Having more people in the house means using more, which means I have to try even harder to cut corners where I can, which requires some serious Out of the Box style strategies.
My latest scheme deals with saving water.
Our water-saving goals don't have to do with scarcity, though. We live in a fairly wet area, where 50% of the year we're having some sort of precipitation. Flooding is more of an issue than drought. There's plenty of water.
The issue has to do with wastewater disposal, and when one lives with a septic system (which one has had replaced and wishes not to have to replace again) instead of a municipal sewage system, one is too keenly aware of the cost of getting used water out of the house.
I had my concerns when we had the system installed, and I researched every other option I could find, including composting toilets and gray water systems, but I'm pretty sure our code enforcement officer would not have approved of either of those choices, and in fact, a gray water system is not recommended for my climate (too cold).
My first concern was the size. The leach field encompasses our entire front yard, taking up a good portion of the sunniest part of our yard. I wanted that space for gardening, but I can't plant anything right on top of the leach field and raised beds would compromise the efficiency - or so I understand (container gardening, however, seems to be okay, and that's what I'll do this year - See? Thinking of possibilities instead of limitations :).
My second concern was with regard to the pumping station. Because the grade isn't steep enough for gravity to draw the water from the septic tank into the leach field, we had to have a pumping station with an electric pump, which means that the more water we use, the more water ends up in the septic tank and the more the electric pump will need to run.
The only option is to use less water, especially now that there are eight people living in a three bedroom house with a septic system that was designed for the average American family of five.
We already "let it mellow", and our guests have been apprised of that situation and are trying to comply. We understand, however, that it's a tough transition to cancel out years of training and habit.
There are more dishes, and so more water used there.
There are more showers, too.
And that's where I found my most recent solution. I decided that a bath would be more efficient than a shower. Deus Ex Machina suggested that our shower head, which is low flow, might actually be more efficient than our bathtub, however, and so I measured it. The bath faucet fills a gallon jug in about half a minute, which is a flowrate of 2 gallons per minutes. I think that's actually on the low end of things, but I may be wrong.
Regardless, however, I feel like I'm better able to control the amount of water I use when bathing, because I can turn on the water faucet and set the timer, and after five minutes, I know there's ten gallons of water, and after ten minutes I have twenty gallons of water, which is plenty enough.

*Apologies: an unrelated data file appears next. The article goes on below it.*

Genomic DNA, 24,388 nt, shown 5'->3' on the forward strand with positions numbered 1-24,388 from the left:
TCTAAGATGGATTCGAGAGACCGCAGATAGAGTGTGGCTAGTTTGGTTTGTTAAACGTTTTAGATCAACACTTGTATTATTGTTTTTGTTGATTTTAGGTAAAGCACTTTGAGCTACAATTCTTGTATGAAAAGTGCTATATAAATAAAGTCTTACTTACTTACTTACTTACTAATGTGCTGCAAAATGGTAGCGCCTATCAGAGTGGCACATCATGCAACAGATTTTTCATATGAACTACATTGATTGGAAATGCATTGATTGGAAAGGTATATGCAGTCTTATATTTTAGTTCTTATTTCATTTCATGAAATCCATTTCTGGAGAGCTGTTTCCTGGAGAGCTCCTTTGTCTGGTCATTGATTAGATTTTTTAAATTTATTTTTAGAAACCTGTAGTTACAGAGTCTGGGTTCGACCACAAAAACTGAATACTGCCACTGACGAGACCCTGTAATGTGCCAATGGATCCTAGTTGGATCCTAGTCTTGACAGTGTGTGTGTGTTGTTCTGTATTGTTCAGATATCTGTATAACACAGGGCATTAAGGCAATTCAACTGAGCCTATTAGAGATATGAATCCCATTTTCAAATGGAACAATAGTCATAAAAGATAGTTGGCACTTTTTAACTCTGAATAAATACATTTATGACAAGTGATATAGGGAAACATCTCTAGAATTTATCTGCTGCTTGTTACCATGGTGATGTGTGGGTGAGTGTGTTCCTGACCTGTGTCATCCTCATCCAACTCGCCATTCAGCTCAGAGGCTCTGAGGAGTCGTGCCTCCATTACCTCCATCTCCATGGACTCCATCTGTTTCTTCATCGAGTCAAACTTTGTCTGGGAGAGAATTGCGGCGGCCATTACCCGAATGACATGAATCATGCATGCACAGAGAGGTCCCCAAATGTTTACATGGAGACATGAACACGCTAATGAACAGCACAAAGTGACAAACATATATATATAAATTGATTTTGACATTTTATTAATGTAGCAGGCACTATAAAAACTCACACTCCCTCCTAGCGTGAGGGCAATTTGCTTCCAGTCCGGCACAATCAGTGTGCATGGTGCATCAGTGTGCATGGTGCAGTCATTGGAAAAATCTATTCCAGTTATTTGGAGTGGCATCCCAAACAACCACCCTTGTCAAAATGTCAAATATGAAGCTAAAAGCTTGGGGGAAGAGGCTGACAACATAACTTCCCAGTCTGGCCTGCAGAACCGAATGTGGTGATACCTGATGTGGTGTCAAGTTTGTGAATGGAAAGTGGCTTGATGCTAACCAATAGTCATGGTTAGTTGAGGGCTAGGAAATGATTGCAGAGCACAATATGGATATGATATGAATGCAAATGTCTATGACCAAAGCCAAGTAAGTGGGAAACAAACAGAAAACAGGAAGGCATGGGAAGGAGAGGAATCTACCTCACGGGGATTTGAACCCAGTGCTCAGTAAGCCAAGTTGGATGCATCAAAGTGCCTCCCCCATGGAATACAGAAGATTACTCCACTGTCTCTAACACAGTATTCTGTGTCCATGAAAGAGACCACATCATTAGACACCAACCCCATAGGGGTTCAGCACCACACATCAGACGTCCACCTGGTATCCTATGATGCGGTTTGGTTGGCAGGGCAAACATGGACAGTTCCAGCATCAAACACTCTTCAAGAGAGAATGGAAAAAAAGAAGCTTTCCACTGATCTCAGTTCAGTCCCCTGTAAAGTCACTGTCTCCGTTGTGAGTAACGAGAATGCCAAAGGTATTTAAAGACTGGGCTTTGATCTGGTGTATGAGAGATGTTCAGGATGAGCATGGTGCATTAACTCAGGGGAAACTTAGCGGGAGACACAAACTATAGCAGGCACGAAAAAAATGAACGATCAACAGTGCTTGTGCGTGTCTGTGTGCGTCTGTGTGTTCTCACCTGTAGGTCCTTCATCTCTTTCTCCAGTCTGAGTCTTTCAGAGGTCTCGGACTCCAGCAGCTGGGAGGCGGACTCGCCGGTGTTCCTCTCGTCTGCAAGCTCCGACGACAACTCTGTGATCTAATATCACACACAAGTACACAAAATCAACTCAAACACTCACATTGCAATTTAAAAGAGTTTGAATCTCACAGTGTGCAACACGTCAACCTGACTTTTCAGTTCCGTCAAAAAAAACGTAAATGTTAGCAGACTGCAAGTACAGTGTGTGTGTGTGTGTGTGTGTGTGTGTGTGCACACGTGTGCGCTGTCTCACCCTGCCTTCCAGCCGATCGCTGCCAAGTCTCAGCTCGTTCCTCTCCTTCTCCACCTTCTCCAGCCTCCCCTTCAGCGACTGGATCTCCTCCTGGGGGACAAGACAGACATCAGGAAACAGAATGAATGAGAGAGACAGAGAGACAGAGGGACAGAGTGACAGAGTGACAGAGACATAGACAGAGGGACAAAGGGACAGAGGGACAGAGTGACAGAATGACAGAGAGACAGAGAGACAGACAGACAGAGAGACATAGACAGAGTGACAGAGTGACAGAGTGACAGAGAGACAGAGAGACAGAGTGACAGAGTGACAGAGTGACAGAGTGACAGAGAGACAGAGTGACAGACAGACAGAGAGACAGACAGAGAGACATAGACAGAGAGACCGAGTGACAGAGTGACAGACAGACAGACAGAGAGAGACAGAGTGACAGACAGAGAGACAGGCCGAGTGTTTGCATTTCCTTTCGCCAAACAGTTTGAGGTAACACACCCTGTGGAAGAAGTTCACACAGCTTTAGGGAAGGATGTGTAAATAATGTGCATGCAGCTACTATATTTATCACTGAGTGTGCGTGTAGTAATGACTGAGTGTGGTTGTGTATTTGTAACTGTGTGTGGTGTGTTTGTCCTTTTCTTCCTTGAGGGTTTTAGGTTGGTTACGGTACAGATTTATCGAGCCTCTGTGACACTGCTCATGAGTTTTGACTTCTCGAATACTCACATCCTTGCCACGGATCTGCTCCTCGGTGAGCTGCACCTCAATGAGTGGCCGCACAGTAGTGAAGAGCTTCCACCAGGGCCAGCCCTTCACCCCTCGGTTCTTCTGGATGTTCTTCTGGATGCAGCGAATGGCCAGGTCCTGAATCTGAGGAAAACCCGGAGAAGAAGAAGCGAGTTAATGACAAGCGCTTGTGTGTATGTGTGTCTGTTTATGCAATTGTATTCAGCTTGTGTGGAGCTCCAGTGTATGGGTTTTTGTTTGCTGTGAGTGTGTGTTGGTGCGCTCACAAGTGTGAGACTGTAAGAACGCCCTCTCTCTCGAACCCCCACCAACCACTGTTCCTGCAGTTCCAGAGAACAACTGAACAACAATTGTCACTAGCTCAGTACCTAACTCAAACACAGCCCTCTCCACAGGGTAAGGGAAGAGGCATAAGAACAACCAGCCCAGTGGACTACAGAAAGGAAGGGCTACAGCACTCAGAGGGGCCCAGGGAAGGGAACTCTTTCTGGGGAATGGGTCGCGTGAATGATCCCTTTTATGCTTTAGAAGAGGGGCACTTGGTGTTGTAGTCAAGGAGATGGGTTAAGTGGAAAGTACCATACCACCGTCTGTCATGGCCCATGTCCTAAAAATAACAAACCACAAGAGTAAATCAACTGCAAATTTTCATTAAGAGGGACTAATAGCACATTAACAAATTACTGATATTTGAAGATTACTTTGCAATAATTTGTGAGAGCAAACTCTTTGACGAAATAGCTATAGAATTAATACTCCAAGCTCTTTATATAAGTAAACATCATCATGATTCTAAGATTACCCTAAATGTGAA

We have a huge tub. Twenty gallons of water is about two inches, which is plenty of water for bathing (too much, probably). The thing that makes it good is the way that our house is organized.
The clothes washing machine is in the same room as the huge tub.
So, my current crazy idea is that I scoop the water from the tub and put it into the washing machine after I've bathed and use it to wash the clothes. I use the fill the washer with water and let soak, and then wash on the shortest cycle possible method to wash clothes. From some of the things I've read, soaking clothes followed by some agitation, followed by a good rinse is the best way to clean clothes.
The other thing about this particular method is that I don't use extra soap in the washer. I use Dr. Bronner Peppermint 18-in-1 Pure-Castile Soap for my personal bathing. After I've washed in the tub, the water left has soap in it, and so I don't add extra soap to the laundry wash (although I do add a mixture of Arm&Hammer washing powder and Borax).
I'll try this out for a while, and if our clothes don't seem clean, I'll make my own laundry soap, and go back to the old way of doing things, but if this works, I'll save water (about twenty gallons per laundry load), I'll save time, and I'll save money.
Ultimately, however, I'll save our septic system ... and in a sustainable lifestyle, the goal is to preserve what we have for as long as we can.
My current crazy scheme seems to fall within that goal.
Practicing Gratitude Exercise of the Day: I am thankful that Deus Ex Machina works so close and that, one day a week, we get to have a "date" when I take lunch to him while the girls are in classes. Today lunch was Yankee Pot Roast (made with road crossing impaired deer) and baked hubbard squash (from the Farmer's Market last fall ;) with chopped nuts and maple syrup - oh, yum! The pot roast was so tender it just flaked with a fork, and the squash ...! Deus Ex Machina is not a big fan of squash, but he like it.